A billion pledges of action on World Humanitarian Day

Beyoncé Knowles sings onstage for the video, "I Was Here," which debuted on World Humanitarian Day on August 19. Beyoncé is one of the celebrities tapped by the United Nations to highlight the sacrifices of humanitarian workers around the world. Photo by: Cliff Watts / UN

Ragaei Abdelfattah. Jamal Al Fadil Farag Allah. Hussein Saleh. They are just three of the numberous fallen aid workers remembered on World Humanitarian Day, Aug. 19.

This year’s commemoration of World Humanitarian Day was among the most high-profile yet, with the United Nations tapping celebrities like U.S. singer Beyonce to highlight the sacrifices of those who lost their lives providing humanitarian aid and those who continue to do so under the most difficult circumstances. The United Nations also used the day to draw attention to growing humanitarian needs in Syria and Somalia, among other countries.

At least one billion people responded to the U.N. flagship social media campaign for the day dubbed “I Was Here” – a name adopted from the song written by Beyonce to help mark the event. The campaign encouraged people to pledge humanitarian actions and share these through the interactive website, www.whd-iwashere.org.

The message of people helping people is universal,” said Valerie Amos, the U.N. undersecretary-general for humanitarian affairs. “Making your mark and saying ‘I Was Here’ resonates powerfully with people all over the world.”

Various members of the international humanitarian community joined in commemorating the event on Sunday. U.S. Assistant Secretary of State for Population, Refugees and Migration Anne Richard, for instance, asked in an entry on DipNote “Who are today’s humanitarians?” while UNICEFhighlighted the need to allow aid workers safe and unimpeded access to women and children in need. Lourdes Ibarra, a U.N. aid worker, shared her story and thoughts on the job with the Huffington Post.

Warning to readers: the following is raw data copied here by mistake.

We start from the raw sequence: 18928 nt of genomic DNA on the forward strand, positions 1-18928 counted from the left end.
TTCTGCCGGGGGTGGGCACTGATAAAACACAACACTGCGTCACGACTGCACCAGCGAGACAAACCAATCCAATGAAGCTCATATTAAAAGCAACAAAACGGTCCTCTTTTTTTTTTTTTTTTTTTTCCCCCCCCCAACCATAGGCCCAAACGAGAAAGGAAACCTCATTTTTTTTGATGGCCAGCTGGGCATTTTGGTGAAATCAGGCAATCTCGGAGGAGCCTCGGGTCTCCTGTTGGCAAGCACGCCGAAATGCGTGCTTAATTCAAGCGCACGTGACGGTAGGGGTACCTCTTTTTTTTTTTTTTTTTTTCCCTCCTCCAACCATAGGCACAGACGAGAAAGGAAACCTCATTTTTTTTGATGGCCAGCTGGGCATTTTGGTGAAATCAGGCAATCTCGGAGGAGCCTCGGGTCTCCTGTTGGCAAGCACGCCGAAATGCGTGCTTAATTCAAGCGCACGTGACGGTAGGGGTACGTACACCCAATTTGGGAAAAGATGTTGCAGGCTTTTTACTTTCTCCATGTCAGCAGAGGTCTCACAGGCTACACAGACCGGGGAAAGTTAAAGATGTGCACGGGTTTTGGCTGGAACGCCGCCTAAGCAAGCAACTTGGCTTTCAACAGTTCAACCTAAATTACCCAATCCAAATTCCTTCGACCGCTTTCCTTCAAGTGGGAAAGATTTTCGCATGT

The Guardian’s Mark Tran, meanwhile, took a different approach and issued a challenge to all humanitarians: Find ways to communicate better with aid recipients. Aid workers and the organizations they work for have got better at taking into account the voice of the people they are helping, Tran says. But measures used by aid groups to get feedback from their recipients and fully integrate these in their work could still be improved, he argues.

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About the author

  • Ivy Mungcal

    As former senior staff writer, Ivy Mungcal contributed to several Devex publications. Her focus is on breaking news, and in particular on global aid reform and trends in the United States, Europe, the Caribbean, and the Americas. Before joining Devex in 2009, Ivy produced specialized content for U.S. and U.K.-based business websites.